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Rewiring Garage Door Opener

Discussion in 'General Electronics Discussion' started by ApexDestroyer, Feb 13, 2018.

  1. ApexDestroyer

    ApexDestroyer

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    Feb 13, 2018
    I am working on a project with my son. We are harvesting the Intellicode receiver from an old Genie garage door opener. We plan to incorporate this into our smart home for easy access. This will be connected to a wireless garage keypad and when activated it will unlock the front door deadbolt and disarm the security system.

    Now for my question (seems straight forward but I keep second guessing myself):
    How much power do I put into this board?

    The wiring diagram says vcc but it is connected to a transformer. I am thinking that the vcc for the board is the same as the output of the transformer. I just want to be sure so we don't fry the board.

    Any help would be awesome!
    Attached are some pictures and the wiring diagram.
    36521R-S-1.jpg 20180213_111746.jpg 20180213_111704.jpg 20180213_101926.jpg
     

    Attached Files:

  2. Arouse1973

    Arouse1973 Adam

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    1,078
    Dec 18, 2013
    Hello
    I am assuming you are going to keep the voltage AC? You have an AC motor on the wiring diagram this will require AC to work as it is. Or are you not using the motor?
    Thanks
    Adam
     
  3. ApexDestroyer

    ApexDestroyer

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    Feb 13, 2018
    I am trashing everything except for the receiver board (as per the diagram - radio connector)
    Yes, I plan to connect to AC.

    I am basically using the board to trigger a momentary relay that is connected to a wifi module which is connected to my home automation.
     
  4. Arouse1973

    Arouse1973 Adam

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    Dec 18, 2013
    The RX is the green PCB?
     
  5. ApexDestroyer

    ApexDestroyer

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    Feb 13, 2018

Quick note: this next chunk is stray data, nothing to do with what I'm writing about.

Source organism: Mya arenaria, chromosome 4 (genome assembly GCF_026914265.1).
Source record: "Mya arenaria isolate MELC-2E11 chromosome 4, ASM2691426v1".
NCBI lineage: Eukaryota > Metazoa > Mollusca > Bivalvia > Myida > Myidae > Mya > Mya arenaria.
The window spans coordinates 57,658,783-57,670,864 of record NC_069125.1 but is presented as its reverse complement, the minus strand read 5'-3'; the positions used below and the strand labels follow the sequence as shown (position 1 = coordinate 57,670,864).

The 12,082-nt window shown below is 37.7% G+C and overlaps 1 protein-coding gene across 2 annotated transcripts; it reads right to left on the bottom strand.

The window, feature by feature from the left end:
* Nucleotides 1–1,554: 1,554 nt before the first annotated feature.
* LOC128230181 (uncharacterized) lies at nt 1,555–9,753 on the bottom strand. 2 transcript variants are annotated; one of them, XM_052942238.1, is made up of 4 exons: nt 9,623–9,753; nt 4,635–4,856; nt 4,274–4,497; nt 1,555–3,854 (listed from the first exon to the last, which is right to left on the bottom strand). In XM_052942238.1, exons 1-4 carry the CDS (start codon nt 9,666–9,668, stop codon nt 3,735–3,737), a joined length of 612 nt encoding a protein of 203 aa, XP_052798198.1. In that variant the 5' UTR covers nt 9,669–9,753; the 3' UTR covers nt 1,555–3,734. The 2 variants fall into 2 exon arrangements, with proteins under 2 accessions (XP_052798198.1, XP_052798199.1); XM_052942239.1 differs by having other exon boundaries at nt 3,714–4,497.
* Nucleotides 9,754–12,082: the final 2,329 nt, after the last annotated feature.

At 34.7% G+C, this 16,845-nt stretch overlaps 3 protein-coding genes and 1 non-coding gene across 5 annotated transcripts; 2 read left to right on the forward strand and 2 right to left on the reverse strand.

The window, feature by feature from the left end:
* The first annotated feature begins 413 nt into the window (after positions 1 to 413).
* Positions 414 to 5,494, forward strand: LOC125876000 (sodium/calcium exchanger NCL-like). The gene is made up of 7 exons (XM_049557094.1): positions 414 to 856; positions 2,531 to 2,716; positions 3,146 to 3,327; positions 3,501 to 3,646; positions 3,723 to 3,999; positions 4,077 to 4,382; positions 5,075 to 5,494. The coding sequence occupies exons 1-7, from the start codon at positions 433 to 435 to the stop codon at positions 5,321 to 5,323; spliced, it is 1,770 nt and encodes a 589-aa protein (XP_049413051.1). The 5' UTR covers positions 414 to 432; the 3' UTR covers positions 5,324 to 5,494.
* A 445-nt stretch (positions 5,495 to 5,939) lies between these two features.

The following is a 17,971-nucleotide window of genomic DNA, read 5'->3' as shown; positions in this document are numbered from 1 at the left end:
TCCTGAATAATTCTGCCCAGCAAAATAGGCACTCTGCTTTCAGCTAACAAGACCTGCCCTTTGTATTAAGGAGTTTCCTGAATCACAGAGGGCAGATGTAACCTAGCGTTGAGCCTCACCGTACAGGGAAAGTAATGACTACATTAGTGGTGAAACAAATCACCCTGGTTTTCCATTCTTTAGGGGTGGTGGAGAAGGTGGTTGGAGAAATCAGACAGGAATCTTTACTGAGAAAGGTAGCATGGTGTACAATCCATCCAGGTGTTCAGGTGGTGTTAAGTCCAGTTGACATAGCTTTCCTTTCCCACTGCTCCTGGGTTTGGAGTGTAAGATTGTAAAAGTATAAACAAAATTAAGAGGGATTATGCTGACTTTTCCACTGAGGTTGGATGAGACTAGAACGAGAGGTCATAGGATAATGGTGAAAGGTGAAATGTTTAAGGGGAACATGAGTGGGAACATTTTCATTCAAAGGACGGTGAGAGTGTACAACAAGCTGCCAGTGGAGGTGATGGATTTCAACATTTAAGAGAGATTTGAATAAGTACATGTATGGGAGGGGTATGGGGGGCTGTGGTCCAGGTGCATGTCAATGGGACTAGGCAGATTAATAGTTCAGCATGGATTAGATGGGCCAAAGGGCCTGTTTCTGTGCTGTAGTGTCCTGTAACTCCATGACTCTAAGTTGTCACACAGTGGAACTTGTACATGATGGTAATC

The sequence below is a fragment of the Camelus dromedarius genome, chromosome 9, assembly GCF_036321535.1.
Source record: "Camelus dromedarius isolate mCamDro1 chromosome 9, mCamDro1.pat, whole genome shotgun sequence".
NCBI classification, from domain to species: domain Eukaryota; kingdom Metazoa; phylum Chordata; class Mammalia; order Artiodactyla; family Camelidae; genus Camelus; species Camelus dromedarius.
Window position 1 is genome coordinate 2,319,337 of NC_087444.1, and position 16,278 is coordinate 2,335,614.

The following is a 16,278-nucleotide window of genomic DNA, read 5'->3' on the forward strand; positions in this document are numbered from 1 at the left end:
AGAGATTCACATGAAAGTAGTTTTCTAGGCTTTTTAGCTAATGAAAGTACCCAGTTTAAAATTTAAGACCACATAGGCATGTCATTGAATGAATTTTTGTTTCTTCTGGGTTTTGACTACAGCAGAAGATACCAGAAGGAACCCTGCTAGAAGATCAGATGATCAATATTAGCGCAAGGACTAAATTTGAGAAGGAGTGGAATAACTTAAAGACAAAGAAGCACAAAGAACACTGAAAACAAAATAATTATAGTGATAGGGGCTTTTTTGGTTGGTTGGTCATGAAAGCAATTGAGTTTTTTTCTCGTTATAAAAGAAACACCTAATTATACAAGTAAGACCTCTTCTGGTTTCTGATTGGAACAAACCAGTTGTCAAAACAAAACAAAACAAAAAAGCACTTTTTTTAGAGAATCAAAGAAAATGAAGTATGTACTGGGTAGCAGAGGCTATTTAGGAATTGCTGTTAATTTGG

That is correct.
    The PCB has an antenna and a wire harness with 3 connectors: VCC(purple), GRND(green), and the middle one is a "trip"(black)
     
  6. Arouse1973

    Arouse1973 Adam

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    Dec 18, 2013
    As far as you have checked, does the wiring of the Transformer and PCB match the wiring diagram?
     
  7. ApexDestroyer

    ApexDestroyer

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    Feb 13, 2018
    Yes. The wiring matches and even the colors match.
    The diagram just doesn't show any numbers as far as volts or amps.
     
  8. Arouse1973

    Arouse1973 Adam

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    Dec 18, 2013
    It also doesn't look like the transformer powers the RX PCB (Vcc). Orange and Grey, where do they actually go? Because I would be looking for some kind of rectification circuit to convert AC-DC. It's possible it is done of the RX PCB but I couldn't make out any of the component values. Any chance of a nice close up of the section around the connector of the RX PCB including the components close to it?

    Thanks
    Adam
     
  9. ApexDestroyer

    ApexDestroyer

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    Feb 13, 2018
    20180213_101926.jpg 20180213_111704.jpg 20180213_111746.jpg 20180213_124535.jpg 20180213_124540.jpg 20180213_124549.jpg 20180213_124605.jpg 20180213_124609.jpg 20180213_124622.jpg
     
  10. ApexDestroyer

    ApexDestroyer

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    Feb 13, 2018
    20180213_124638.jpg 20180213_124648.jpg
     
  11. Arouse1973

    Arouse1973 Adam

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    Dec 18, 2013
    Great thanks. Having a second look at the RX PCB, it looks like a diode is hiding under the antenna wire. The voltage rating of the surface mount electrolytic is quite high, possibly indication it is the smoothing capacitor for the rectifier. Let me have a closer look.
     
  12. ApexDestroyer

    ApexDestroyer

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    Feb 13, 2018
    Here is my actual board

    20180213_130800.jpg 20180213_130807.jpg
     
  13. Arouse1973

    Arouse1973 Adam

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    Dec 18, 2013
    Ok not convinced the RX board has it's own rectifier because if you look at the other PCB there are 4 diode and a large capacitor next to each other in an arrangement which could indicate a bridge rectifier. That then means the RX PCB being fed by this and possible regulated down by IC1. Can you tell me the name of the IC next to the large capacitor near the connector.
     
  14. Arouse1973

    Arouse1973 Adam

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    Dec 18, 2013
    Do you have a digital multi-meter?
     
  15. Arouse1973

    Arouse1973 Adam

    5,164
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    Dec 18, 2013